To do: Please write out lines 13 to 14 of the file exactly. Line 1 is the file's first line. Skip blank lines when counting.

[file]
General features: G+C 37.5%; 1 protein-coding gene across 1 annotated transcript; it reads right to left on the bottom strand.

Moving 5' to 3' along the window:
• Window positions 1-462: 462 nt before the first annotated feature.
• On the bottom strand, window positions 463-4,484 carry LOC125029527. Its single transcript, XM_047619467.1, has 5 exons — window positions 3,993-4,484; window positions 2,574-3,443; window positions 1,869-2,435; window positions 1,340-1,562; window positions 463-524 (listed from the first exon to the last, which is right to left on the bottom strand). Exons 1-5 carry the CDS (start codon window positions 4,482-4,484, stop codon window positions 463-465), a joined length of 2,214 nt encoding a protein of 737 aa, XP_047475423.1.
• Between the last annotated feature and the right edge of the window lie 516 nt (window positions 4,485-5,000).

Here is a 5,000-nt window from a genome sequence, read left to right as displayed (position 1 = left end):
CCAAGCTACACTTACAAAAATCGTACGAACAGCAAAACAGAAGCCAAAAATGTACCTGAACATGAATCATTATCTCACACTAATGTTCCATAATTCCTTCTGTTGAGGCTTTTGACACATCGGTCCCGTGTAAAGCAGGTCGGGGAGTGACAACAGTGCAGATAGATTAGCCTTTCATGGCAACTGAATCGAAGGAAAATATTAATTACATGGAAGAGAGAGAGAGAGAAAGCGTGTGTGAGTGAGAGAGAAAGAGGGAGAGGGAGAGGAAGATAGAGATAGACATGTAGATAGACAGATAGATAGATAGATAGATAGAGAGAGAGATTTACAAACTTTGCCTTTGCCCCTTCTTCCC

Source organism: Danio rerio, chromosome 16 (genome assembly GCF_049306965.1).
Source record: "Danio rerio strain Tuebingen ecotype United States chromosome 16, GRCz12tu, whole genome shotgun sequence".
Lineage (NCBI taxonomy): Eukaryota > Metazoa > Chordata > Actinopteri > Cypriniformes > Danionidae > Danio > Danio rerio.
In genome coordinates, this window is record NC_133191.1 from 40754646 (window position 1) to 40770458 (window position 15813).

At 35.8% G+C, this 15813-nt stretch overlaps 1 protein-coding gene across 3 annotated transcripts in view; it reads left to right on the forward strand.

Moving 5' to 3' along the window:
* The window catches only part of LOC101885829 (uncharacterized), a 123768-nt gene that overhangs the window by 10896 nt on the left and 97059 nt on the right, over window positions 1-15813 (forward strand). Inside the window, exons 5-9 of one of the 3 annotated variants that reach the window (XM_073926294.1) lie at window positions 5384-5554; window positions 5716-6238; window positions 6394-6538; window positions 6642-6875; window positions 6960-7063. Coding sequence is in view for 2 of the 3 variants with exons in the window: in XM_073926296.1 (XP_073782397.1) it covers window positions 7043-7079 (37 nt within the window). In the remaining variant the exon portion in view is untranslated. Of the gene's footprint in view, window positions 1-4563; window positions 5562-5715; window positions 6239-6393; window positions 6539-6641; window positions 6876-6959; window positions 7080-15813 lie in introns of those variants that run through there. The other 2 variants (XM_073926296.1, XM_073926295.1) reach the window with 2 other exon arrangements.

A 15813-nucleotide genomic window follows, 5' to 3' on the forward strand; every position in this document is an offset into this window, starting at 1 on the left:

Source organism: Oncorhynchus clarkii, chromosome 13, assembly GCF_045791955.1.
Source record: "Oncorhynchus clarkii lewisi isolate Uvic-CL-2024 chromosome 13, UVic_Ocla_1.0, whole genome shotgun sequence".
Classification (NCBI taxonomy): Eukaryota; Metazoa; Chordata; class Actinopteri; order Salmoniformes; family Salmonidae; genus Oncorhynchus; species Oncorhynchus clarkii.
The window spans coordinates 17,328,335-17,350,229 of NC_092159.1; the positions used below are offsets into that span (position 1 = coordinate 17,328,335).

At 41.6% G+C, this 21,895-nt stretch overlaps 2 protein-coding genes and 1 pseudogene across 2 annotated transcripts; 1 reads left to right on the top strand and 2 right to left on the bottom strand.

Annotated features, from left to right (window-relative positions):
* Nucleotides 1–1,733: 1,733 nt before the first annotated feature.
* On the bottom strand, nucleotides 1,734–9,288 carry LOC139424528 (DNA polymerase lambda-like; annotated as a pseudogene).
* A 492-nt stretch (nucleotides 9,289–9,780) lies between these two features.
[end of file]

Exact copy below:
Moving 5' to 3' along the window:
* The window catches only part of LOC101885829 (uncharacterized), a 123768-nt gene that overhangs the window by 10896 nt on the left and 97059 nt on the right, over window positions 1-15813 (forward strand). Inside the window, exons 5-9 of one of the 3 annotated variants that reach the window (XM_073926294.1) lie at window positions 5384-5554; window positions 5716-6238; window positions 6394-6538; window positions 6642-6875; window positions 6960-7063. Coding sequence is in view for 2 of the 3 variants with exons in the window: in XM_073926296.1 (XP_073782397.1) it covers window positions 7043-7079 (37 nt within the window). In the remaining variant the exon portion in view is untranslated. Of the gene's footprint in view, window positions 1-4563; window positions 5562-5715; window positions 6239-6393; window positions 6539-6641; window positions 6876-6959; window positions 7080-15813 lie in introns of those variants that run through there. The other 2 variants (XM_073926296.1, XM_073926295.1) reach the window with 2 other exon arrangements.